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Nasdaq going to 5000, No it's not a bubble: Macke

Jeff Macke

Stocks are looking a little weaker this morning after yesterday's strong rally. It's still pretty quiet though which makes this a good day to back up and take a slightly longer-term look. Specifically, I want to address two ideas: First, can the Nasdaq (^IXIC) hit 5,000 this year and second, does that mean we are in another bubble?

The answer to the first question is yes, of course the Nasdaq can hit 5,000. If it does not happen this year it can certainly do it early next year if only on the basis of momentum and the gravitational pull of big round numbers. The famously tech-laden index is just 6.4% from highs we have not seen in almost a generation. That seems like a lot but keep in mind the Nasdaq is already up 15.9% for the year, almost all of that since mid October.

Since 1971 the average return for the Nasdaq in November is 1.56%. December comes in at 2% and January, the best month of the year, at a 2.7% average return for 43 years.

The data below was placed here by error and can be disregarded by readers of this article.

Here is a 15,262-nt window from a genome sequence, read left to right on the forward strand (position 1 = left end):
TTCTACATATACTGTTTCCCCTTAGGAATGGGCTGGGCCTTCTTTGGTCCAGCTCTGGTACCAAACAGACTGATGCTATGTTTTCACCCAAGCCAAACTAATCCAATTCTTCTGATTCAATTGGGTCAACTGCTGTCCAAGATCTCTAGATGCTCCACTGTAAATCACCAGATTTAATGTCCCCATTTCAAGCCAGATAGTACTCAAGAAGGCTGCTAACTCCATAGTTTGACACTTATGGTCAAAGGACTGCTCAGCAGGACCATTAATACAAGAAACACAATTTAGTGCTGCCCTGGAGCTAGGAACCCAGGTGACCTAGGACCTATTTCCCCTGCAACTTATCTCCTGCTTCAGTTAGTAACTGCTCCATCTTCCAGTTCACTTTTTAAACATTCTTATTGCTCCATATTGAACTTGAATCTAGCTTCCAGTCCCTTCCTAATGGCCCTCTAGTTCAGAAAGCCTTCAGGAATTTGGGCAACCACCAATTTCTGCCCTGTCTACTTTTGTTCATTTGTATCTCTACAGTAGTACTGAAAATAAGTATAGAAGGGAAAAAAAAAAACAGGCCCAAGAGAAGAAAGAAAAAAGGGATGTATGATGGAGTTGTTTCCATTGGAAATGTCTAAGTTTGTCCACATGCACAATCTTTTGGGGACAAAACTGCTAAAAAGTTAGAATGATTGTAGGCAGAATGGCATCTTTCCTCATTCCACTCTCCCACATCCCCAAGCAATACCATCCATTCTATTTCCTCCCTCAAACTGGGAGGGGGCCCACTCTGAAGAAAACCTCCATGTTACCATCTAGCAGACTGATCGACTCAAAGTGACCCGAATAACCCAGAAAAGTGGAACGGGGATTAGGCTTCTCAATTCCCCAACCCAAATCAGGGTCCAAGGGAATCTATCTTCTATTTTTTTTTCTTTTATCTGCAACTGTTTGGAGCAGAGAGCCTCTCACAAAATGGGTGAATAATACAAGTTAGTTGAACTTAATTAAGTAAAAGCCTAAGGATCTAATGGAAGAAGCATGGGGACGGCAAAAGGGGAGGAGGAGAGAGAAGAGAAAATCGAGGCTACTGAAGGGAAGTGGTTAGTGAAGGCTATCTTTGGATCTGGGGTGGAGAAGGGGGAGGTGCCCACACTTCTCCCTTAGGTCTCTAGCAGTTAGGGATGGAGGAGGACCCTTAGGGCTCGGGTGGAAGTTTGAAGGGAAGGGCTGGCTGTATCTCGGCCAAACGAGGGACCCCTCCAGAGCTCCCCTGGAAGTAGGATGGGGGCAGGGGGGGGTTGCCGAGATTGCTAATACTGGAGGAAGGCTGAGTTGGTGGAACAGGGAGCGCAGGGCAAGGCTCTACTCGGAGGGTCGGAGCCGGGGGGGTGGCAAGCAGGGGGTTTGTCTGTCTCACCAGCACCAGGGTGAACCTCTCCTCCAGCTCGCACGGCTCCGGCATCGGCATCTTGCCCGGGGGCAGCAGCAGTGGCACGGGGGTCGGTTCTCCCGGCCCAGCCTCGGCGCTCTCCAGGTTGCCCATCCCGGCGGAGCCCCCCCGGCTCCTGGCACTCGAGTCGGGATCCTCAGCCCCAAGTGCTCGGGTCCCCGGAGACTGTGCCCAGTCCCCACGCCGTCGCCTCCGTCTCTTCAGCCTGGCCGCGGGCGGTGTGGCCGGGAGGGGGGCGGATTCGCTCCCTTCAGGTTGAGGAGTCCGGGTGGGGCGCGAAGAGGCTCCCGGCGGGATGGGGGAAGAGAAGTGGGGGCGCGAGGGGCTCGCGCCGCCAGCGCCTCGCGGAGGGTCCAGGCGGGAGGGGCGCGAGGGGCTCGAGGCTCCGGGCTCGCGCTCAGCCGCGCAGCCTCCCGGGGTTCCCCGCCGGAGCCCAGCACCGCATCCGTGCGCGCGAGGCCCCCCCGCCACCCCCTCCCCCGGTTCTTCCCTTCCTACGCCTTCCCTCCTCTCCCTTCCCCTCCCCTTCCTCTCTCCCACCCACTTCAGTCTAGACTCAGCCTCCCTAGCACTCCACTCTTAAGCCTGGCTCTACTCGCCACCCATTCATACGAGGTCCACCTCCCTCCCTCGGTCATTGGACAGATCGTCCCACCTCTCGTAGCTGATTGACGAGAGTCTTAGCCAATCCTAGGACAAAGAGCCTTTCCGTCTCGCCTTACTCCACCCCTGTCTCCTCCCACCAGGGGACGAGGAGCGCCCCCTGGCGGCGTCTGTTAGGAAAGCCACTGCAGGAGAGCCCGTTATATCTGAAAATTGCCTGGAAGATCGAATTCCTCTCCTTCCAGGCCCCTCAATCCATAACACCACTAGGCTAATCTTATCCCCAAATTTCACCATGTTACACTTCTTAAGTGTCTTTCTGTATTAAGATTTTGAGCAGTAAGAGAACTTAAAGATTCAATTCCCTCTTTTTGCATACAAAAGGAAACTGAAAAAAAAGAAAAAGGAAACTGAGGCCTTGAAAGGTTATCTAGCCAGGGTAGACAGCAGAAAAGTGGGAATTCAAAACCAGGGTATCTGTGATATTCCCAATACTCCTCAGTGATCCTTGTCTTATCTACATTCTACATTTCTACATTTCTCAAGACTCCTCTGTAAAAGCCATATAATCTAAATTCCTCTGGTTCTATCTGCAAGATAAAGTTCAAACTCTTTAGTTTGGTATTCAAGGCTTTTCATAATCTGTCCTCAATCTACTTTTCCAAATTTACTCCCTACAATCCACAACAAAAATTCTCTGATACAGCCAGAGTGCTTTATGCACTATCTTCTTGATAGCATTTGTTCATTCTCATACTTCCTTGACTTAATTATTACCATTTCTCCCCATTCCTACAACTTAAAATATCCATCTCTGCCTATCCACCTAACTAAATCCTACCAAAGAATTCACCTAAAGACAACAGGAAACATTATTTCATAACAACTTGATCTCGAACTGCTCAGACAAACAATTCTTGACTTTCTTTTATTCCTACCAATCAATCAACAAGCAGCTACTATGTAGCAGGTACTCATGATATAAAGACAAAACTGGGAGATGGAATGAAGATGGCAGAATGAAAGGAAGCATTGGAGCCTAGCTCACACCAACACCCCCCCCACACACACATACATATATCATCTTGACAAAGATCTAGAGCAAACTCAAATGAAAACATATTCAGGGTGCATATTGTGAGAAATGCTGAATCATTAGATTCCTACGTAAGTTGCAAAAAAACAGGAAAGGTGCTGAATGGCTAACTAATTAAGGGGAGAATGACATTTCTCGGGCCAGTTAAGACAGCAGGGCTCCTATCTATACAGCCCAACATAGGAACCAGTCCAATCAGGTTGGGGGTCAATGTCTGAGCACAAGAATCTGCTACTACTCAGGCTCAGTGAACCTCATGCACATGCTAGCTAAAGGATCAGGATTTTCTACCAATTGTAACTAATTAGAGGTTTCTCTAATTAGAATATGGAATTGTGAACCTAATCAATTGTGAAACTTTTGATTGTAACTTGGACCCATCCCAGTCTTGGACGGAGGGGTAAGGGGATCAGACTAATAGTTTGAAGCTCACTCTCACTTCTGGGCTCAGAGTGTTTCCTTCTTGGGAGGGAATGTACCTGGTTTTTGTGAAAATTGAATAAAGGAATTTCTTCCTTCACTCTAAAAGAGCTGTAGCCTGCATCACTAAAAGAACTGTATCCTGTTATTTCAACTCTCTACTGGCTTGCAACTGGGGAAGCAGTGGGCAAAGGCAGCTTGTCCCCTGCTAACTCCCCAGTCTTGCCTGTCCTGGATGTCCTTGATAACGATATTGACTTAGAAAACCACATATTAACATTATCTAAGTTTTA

So a simply average performance through the end of January would put us over the magic 5,000 mark. Of course half of you are already in the comment section writing all-caps screeds about this being another bubble. That's just silly, at least for those of us who lived through and survived the great blow-off top of Y2K.

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As steep as this rally is, it's nothing compared to the waning days of the bubble. Look at the glorious Christmas Tree of Death formation the Nasdaq traced out over the 12 months from November 1999 when it first hit 3,000. Over the next 4 months it rose 40%. From the end of January to the peak, the tech index tacked on more than 30%! The end stages were so concentrated that the real top was almost entirely contained to March of 2000. Yesterday may have been the highest close in 14.5 years but it was actually the 18th highest close ever. All of the other 17 happened within five weeks in 2000.

Two points here: First, don't be at all surprised when the tech index hits 5,000 again. Second, try to ignore the inevitable overwrought comparisons to 2000. That was a once in a lifetime event. Relatively speaking this market is as slow paced and dull as a Russian art film.

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